GRATITUDE FOR GOOD
A Blog by Gratitude Alliance
By Debbie Brupbacher (Reposted from The Gracias Foundation, now called Global Gratitude Alliance)
Thank you for supporting The Gracias Foundation for which I was raising funds by taking part in the Manaslu Mountain Trail race in Nepal. I am glad to say I finished safely and I have been thinking how I would be able to write about such an experience in just a few paragraphs. I find it very hard as I am still suffering from the Manaslu blues, but here is my attempt to share at least some of that experience.
There were approx. 40 other runners, representing 13 different nationalities, who joined me for this challenge. The route took us along the Manaslu trekking trail, circumventing Manaslu Mountain, the 8th highest in the world. We covered approx. 220km running and about 30 km trekking taking us over Larky La pass at 5160m. The race briefing was in Kathmandu where I got to meet the other runners, who were of varying experience, from Legends in the endurance world, Lizzy Hawker (2nd Place) and Lisa Tamati to seasoned professional GB marathon runner Holly Rush (3rd place) and not to forget the very experienced, talented local mountain runner and eventual winner Upendra Sunuwar. There were other vastly experienced adventure racers, ultra mountain runners, multi day veterans, seasoned marathon runners & Iron man competitors, right the way down to those with very little experience who were there to challenge themselves. This was the first time the race was run, so no-one really knew what to expect, and as it would turn out, not even the organisers had understood the enormity of the challenge ahead.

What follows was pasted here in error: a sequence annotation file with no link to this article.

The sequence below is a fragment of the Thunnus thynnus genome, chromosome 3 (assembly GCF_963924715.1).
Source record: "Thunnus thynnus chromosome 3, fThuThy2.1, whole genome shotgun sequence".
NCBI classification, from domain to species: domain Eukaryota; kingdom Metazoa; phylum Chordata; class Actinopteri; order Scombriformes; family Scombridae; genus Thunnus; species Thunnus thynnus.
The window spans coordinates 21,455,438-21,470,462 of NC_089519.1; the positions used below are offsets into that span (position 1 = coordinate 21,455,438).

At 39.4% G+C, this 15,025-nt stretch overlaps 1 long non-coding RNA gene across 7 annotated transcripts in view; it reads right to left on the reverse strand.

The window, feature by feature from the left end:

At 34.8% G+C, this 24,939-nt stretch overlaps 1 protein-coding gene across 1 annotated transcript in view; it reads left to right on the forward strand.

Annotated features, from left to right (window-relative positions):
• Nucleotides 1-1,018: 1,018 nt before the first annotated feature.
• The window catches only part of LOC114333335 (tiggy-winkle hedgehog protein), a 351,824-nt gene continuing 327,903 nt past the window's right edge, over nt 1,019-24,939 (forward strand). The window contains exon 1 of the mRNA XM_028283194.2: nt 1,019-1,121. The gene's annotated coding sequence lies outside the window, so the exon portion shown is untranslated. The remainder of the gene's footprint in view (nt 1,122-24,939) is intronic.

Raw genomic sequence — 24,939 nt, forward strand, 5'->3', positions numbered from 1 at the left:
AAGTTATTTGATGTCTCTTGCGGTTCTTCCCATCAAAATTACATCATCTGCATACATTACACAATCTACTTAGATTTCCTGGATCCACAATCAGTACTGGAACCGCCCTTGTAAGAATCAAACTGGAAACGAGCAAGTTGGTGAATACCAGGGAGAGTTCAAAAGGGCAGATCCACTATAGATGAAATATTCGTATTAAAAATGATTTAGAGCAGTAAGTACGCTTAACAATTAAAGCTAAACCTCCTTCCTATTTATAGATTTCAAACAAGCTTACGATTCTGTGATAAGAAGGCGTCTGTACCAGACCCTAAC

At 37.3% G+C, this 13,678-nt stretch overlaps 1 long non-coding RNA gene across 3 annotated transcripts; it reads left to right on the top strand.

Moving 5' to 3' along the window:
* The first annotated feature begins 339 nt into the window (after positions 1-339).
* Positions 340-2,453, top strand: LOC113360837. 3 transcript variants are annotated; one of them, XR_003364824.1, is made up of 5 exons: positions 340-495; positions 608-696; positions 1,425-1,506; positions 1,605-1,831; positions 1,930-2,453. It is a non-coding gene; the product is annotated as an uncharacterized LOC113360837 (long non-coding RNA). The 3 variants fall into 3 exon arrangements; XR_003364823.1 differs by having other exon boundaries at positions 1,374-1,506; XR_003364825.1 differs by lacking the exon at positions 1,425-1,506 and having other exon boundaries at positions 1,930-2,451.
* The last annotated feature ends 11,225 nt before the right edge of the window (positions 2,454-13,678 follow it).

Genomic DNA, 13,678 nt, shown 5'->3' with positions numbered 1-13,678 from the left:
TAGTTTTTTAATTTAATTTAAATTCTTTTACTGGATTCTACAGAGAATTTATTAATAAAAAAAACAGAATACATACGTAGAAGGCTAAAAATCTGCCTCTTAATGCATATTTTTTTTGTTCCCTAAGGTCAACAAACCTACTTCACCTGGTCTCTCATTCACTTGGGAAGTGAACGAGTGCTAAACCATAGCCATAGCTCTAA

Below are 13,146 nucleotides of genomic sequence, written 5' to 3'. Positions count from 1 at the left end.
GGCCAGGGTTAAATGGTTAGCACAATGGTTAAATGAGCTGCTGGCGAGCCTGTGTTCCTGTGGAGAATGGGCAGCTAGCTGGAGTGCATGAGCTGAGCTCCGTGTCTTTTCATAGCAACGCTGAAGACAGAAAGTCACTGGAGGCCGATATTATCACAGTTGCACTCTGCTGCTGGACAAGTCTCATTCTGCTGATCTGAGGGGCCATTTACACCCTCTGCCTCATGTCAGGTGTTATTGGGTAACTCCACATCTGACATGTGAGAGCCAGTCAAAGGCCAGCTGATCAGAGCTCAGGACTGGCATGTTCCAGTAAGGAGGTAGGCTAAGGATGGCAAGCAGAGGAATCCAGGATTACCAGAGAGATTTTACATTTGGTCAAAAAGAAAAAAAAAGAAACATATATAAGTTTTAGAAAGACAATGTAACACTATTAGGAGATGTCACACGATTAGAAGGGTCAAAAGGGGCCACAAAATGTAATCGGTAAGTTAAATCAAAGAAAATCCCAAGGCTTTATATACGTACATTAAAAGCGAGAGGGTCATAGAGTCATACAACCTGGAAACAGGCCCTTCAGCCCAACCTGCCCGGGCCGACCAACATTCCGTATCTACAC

We were transported to the race start in buses, which riding along the Nepalese roads was an adventure in itself, I called it my bus ride from hell... Once started the trail took me through amazing landscape following the Budhi Gandaki River. I passed through forests, saw amazing waterfalls, and crossed suspension bridges in various states of repair and the whole time the horizon brought beautiful pictures of the Nepali mountains. I ran through beautiful little villages, where the whole village would be outside to cheer us on and the little kids would run with us, some for a good 1km or so. Very often the kids could speak some English and I remember having wonderful conversations with them as we ran along the trail. These were special fun moments!
Of course, as in a race like this were not so fun moments. I had a number of these such as on day 3 when we had to climb from Deng to Serang Gompa a monastery set at 3,200m. I had no energy and this was a route where I had to climb over 1,070m and cover 18km. The route was tough, with many vertical scrambles and a never ending forest run. During this run I kept questioning why I signed up to do this race, and the route through the forest seemed so much longer than expected and around every corner I was hoping to see the monastery but it took hours to appear. In the forest I met a fellow runner, Marcel and a caring Brazilian helped me along and together we made it to the monastery.
This race brought the racers together like a family. As people struggled we helped each other through the hard parts and rejoiced each time someone finished a stage. It was upsetting for us all, when we had to say goodbye to 6 people who were evacuated by helicopter in 3 different occasions due to sickness and altitude. We all coped with logistic issues and adapted to the course changes that became necessary due to the course being too demanding for some competitors but being a “first race” these are the sort of challenges that the organisers will learn from and change for the next time.
In total, 38 people started and 18 finished the full course with 6 finishing the adapted shorter course. I can proudly stay that I finished 11th of the full course and while I had bad moments I thoroughly enjoying my experience. If you want to read more about my experience please have a look at my blog http://macrunningadventures.blogspot.ch/
Note: all proceeds from Debbie's run will fund our projects with HIV positive youth in Ethiopia
(Resilience Tools 4)
(Resilience Tools 3)
(Resilience Tools 2)
April 2020 (Resilience Tools 1)
December 2019 (Year In Review)